Miss Conduct

Advice: Our baby sitters watch their phones, not our kids

They spend so much time on their screens it is creating safety issues.

This column is from this year’s Women & Power issue. Visit on Friday morning when we’ll reveal the Commonwealth Institute’s list of the Top 100 Women-Led Businesses in Massachusetts.

We have some longstanding baby sitters whom we respect and appreciate, but my children report that the girls are addicted to their phones — including a lifeguard who kept typing away and missed a whole “situation.” How do I talk about this with them? It feels delicate but important. In the water or on land, the kids need and deserve the attention of whoever is with them. I feel more comfortable saying this to a new sitter.

M.S. / Boston

Someone who works for you is underperforming in a way that endangers your children. What here is difficult or ambiguous for you? I genuinely don’t understand, and advise you to explore your feeling that confronting this behavior is somehow disrespectful or unkind.

Let each of the sitters know what behaviors are unacceptable, and why, and what you expect going forward. Ask for and accept an apology, and give them exactly one second chance. Write out a script in advance if that will help — maybe get a fellow parent to help with exact wording.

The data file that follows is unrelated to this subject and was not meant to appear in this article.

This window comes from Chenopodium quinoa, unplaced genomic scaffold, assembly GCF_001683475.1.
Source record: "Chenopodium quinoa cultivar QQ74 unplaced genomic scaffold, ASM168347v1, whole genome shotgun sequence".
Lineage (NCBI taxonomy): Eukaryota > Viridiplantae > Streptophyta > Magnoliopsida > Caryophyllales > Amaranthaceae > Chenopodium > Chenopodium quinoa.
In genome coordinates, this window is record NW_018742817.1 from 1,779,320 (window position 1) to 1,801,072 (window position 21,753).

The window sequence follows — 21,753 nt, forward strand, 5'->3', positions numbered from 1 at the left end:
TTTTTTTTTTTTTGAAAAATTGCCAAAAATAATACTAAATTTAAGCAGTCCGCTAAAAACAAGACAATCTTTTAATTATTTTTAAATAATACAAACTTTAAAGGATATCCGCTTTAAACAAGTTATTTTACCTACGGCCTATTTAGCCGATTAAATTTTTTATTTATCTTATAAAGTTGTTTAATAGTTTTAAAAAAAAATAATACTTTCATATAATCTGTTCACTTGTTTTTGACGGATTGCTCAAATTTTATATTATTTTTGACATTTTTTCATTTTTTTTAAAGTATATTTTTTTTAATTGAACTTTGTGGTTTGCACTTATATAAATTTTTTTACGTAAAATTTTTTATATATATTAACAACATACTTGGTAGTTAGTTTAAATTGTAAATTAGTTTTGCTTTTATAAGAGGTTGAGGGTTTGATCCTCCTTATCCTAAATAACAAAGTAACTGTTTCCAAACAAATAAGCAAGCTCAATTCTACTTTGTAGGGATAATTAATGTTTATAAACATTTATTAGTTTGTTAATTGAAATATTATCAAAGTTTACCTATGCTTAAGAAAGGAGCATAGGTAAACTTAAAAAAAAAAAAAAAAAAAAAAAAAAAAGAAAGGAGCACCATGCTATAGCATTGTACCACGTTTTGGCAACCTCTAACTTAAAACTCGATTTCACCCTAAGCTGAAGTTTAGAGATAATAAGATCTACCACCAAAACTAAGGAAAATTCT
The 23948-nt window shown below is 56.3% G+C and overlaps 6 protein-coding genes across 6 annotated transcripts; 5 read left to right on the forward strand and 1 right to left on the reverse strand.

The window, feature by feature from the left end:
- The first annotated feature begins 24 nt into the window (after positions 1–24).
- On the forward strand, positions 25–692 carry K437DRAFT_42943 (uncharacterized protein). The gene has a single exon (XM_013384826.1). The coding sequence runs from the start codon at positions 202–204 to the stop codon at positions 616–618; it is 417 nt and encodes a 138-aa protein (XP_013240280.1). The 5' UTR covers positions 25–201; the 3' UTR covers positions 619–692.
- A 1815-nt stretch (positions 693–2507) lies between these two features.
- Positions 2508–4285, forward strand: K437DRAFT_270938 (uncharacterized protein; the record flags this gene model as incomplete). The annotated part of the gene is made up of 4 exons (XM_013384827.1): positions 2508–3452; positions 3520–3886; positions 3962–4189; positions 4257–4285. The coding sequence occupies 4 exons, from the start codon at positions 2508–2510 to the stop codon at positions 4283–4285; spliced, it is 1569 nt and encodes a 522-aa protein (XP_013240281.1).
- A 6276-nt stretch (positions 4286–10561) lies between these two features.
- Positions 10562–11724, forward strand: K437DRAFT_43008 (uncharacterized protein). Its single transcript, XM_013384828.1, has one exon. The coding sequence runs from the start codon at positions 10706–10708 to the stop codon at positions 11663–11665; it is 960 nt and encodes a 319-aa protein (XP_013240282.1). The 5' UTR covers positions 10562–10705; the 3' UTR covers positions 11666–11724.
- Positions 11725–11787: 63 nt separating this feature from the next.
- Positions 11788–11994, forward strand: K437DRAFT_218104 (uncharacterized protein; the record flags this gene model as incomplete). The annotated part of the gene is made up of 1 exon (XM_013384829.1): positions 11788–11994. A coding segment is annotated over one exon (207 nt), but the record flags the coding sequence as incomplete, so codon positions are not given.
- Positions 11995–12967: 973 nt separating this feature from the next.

The girls may well be embarrassed, defensive, and argumentative, and it may bring up adolescent memories that put you into an agony of vicarious humiliation, and that doesn’t matter. Your children’s safety is on the line. The fact that you didn’t have this conversation up front doesn’t mean you’re unjustly changing the rules: You’re making implicit standards explicit, because you learned you had to.

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Do this for the girls’ sake as well. Informal odd jobs are one of the few areas in our unforgiving meritocracy where teens can underperform, get called out and feel the sting of that, and pick themselves up and improve without resume-altering implications.

Also, it’s hard to grow up to be a leader when you’ve never seen leadership modeled. So show them what a woman in power looks like: how a boss disciplines a subordinate; how a parent advocates for her child; how a mentor gives feedback to a younger person. How else will they know how to do it when it’s their turn?

You got this.

Need advice? Submit questions for Miss Conduct here.

Miss Conduct is Robin Abrahams, a writer with a PhD in psychology.